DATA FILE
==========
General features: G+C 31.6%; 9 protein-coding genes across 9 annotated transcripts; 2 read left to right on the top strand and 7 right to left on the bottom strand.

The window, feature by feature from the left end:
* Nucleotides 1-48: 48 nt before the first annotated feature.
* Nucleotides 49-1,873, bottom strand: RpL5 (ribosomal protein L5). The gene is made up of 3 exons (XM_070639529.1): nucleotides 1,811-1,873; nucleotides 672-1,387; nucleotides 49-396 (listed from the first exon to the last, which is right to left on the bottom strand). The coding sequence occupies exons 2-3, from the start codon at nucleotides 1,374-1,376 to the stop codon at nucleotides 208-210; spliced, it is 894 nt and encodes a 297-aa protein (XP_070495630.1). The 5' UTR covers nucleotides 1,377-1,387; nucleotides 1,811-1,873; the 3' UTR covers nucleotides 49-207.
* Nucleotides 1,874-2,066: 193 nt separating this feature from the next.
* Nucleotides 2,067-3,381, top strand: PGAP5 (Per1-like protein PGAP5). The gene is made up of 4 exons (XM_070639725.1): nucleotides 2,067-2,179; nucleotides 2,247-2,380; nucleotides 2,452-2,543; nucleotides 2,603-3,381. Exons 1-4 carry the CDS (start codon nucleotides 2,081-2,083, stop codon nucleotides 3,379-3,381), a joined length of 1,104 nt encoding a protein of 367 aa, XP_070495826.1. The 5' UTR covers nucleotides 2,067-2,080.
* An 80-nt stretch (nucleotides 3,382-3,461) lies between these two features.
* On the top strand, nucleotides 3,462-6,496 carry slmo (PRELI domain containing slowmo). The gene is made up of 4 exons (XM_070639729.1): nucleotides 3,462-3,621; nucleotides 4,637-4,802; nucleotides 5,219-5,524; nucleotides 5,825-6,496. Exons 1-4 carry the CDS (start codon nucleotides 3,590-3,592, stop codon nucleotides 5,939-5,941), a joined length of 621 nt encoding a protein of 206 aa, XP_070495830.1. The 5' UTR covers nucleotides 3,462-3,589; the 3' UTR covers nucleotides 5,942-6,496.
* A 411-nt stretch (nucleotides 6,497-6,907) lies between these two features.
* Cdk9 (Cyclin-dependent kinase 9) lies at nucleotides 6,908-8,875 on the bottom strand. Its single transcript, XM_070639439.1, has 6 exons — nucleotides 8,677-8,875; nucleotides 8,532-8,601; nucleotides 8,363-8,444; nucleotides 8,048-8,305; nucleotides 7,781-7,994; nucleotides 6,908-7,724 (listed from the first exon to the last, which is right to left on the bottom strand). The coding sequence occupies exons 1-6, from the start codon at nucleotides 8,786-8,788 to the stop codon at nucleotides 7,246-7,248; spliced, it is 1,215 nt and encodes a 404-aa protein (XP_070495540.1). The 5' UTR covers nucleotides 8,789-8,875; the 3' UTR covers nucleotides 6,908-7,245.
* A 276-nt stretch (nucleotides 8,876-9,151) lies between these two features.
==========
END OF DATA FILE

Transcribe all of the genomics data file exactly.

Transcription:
General features: G+C 31.6%; 9 protein-coding genes across 9 annotated transcripts; 2 read left to right on the top strand and 7 right to left on the bottom strand.

The window, feature by feature from the left end:
* Nucleotides 1-48: 48 nt before the first annotated feature.
* Nucleotides 49-1,873, bottom strand: RpL5 (ribosomal protein L5). The gene is made up of 3 exons (XM_070639529.1): nucleotides 1,811-1,873; nucleotides 672-1,387; nucleotides 49-396 (listed from the first exon to the last, which is right to left on the bottom strand). The coding sequence occupies exons 2-3, from the start codon at nucleotides 1,374-1,376 to the stop codon at nucleotides 208-210; spliced, it is 894 nt and encodes a 297-aa protein (XP_070495630.1). The 5' UTR covers nucleotides 1,377-1,387; nucleotides 1,811-1,873; the 3' UTR covers nucleotides 49-207.
* Nucleotides 1,874-2,066: 193 nt separating this feature from the next.
* Nucleotides 2,067-3,381, top strand: PGAP5 (Per1-like protein PGAP5). The gene is made up of 4 exons (XM_070639725.1): nucleotides 2,067-2,179; nucleotides 2,247-2,380; nucleotides 2,452-2,543; nucleotides 2,603-3,381. Exons 1-4 carry the CDS (start codon nucleotides 2,081-2,083, stop codon nucleotides 3,379-3,381), a joined length of 1,104 nt encoding a protein of 367 aa, XP_070495826.1. The 5' UTR covers nucleotides 2,067-2,080.
* An 80-nt stretch (nucleotides 3,382-3,461) lies between these two features.
* On the top strand, nucleotides 3,462-6,496 carry slmo (PRELI domain containing slowmo). The gene is made up of 4 exons (XM_070639729.1): nucleotides 3,462-3,621; nucleotides 4,637-4,802; nucleotides 5,219-5,524; nucleotides 5,825-6,496. Exons 1-4 carry the CDS (start codon nucleotides 3,590-3,592, stop codon nucleotides 5,939-5,941), a joined length of 621 nt encoding a protein of 206 aa, XP_070495830.1. The 5' UTR covers nucleotides 3,462-3,589; the 3' UTR covers nucleotides 5,942-6,496.
* A 411-nt stretch (nucleotides 6,497-6,907) lies between these two features.
* Cdk9 (Cyclin-dependent kinase 9) lies at nucleotides 6,908-8,875 on the bottom strand. Its single transcript, XM_070639439.1, has 6 exons — nucleotides 8,677-8,875; nucleotides 8,532-8,601; nucleotides 8,363-8,444; nucleotides 8,048-8,305; nucleotides 7,781-7,994; nucleotides 6,908-7,724 (listed from the first exon to the last, which is right to left on the bottom strand). The coding sequence occupies exons 1-6, from the start codon at nucleotides 8,786-8,788 to the stop codon at nucleotides 7,246-7,248; spliced, it is 1,215 nt and encodes a 404-aa protein (XP_070495540.1). The 5' UTR covers nucleotides 8,789-8,875; the 3' UTR covers nucleotides 6,908-7,245.
* A 276-nt stretch (nucleotides 8,876-9,151) lies between these two features.